Phares: Number one, we don’t teach any student from Building 6 (where the state Department of Education is located in Charleston). The first major step that I think we have taken is within the repurposing of the department. Many people feel that the audit only talked about downsizing … for the state Department of Education. It really was about so much more. … It was about right-sizing and repurposing, changing the department’s attitude.

Here’s the best way I can sum it up: last year when I was a local superintendent I realized that the state department tells you what to do, they tell you when to do it, they tell you what resources you’re going to have, they tell you how to spend the resources and then they assess you. If you don’t meet the intended outcomes or expectations, then they hold you accountable for it. Think about that. They’re really assessing themselves because they’re controlling all the factors … and how they’re applied. My main thrust as the state superintendent when I came in Jan. 2 is that we’ve got to get from that type of top-down approach to saying listen, here’s what your expected outcomes are, now we want to give you the freedom … in order to make those outcomes come about. We want you to make decisions on how you spend your resources; we want you to make decisions about when you go to school; we want you to make the decisions on professional development that you’re putting in place. We don’t want to mandate that anymore. I think that’s the best way.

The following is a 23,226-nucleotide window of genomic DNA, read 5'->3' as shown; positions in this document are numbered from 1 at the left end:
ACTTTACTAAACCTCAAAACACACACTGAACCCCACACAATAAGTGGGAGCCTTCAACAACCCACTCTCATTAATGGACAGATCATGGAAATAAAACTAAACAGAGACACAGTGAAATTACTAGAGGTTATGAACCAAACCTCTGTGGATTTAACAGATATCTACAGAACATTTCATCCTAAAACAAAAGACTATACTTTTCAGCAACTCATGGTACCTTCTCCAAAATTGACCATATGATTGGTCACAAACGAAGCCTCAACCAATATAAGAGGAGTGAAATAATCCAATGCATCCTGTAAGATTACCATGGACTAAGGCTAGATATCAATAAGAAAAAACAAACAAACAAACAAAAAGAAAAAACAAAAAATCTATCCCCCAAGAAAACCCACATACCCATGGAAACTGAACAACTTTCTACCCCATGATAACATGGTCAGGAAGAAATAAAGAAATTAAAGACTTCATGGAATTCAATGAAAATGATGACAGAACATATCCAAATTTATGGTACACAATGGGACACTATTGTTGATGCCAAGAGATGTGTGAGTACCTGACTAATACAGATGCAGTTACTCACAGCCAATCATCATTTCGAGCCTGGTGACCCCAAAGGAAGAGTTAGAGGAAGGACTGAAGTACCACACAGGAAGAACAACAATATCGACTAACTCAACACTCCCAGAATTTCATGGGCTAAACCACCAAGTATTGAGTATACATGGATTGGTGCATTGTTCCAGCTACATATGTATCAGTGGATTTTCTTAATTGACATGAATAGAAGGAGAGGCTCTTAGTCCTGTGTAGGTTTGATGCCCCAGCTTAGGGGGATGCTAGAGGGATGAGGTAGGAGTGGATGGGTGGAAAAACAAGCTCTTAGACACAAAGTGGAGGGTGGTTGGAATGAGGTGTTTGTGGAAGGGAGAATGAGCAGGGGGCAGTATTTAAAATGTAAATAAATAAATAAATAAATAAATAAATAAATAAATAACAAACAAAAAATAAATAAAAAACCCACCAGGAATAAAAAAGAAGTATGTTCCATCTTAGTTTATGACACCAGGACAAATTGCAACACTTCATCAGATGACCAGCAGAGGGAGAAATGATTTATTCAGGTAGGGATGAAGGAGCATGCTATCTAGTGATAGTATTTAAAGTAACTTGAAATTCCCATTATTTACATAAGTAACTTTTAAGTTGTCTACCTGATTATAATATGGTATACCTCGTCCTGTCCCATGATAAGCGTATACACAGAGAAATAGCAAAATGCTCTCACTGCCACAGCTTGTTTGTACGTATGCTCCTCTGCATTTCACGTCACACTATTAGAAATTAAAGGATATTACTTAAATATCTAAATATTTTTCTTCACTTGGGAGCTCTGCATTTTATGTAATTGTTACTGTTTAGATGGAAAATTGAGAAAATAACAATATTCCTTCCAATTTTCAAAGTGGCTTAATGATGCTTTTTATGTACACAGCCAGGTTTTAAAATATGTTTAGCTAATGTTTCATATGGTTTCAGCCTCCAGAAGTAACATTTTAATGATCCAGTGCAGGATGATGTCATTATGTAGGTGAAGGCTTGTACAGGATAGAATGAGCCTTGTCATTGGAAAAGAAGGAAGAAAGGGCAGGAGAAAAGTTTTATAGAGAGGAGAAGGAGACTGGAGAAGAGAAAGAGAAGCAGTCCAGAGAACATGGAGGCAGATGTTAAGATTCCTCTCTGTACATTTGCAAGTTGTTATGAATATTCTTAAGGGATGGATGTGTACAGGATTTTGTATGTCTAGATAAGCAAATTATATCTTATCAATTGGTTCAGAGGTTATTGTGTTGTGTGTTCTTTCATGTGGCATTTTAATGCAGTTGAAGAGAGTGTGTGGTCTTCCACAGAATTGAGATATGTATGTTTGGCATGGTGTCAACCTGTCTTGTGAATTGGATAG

The other thing … and it’s part of service from the Department of Education, we want to be a service organizations that responds appropriately and quickly to the needs of counties when they ask questions. We’ve talked within our departments about changing our attitudes on the phones, changing our timelines about when we get back to people, and we’re trying to expedite that. Are we where I want to be yet? No. But we’ve been working on this for five months and we’ve seen some gains.

– Test results. West Virginia still lags behind the nation, on average, and many other states in some scores on The Nations Report Card, the National Assessment of Educational Progress, particularly in reading and math. Can you explain why we lag behind other states in NAEP scores, and what can we do about it?

Phares: We haven’t done well on NAEP. We’ve flatlined and digressed and I think the reason for that is because in early 2000, I feel like our testing patterns and some of the practices that we had in our secondary schools in particular, by being aligned with the Southern Regional Education Board, the High Schools at Work Assessment (and others,) we had a better feel for where we were and we could address it. The decline in recent years is No. 1, our own standardized testing wasn’t aligned to NAEP. No. 2, we weren’t paying attention as a state department or as local counties. No. 3, I feel like the transition from where we were in 2006 to where we are today is going to get us back on the road and between the lines. But you’ve got to remember, you don’t run off the road all at once with testing, it’s a gradual response. …

So what are we doing about it. First off, we are rebuilding our bridges with SREB at the middle and high school level so that we can get back into doing those practices in the classroom that are more NAEP-like. What we’ve done with our assessments on the WESTEST 2 is we’ve been embedding more … NAEP-like assessment questions so we can get a better feel. What you’re going to see when we get on the other side of our assessment realignment is that (the results) of our state tests are going to be more in line with NAEP.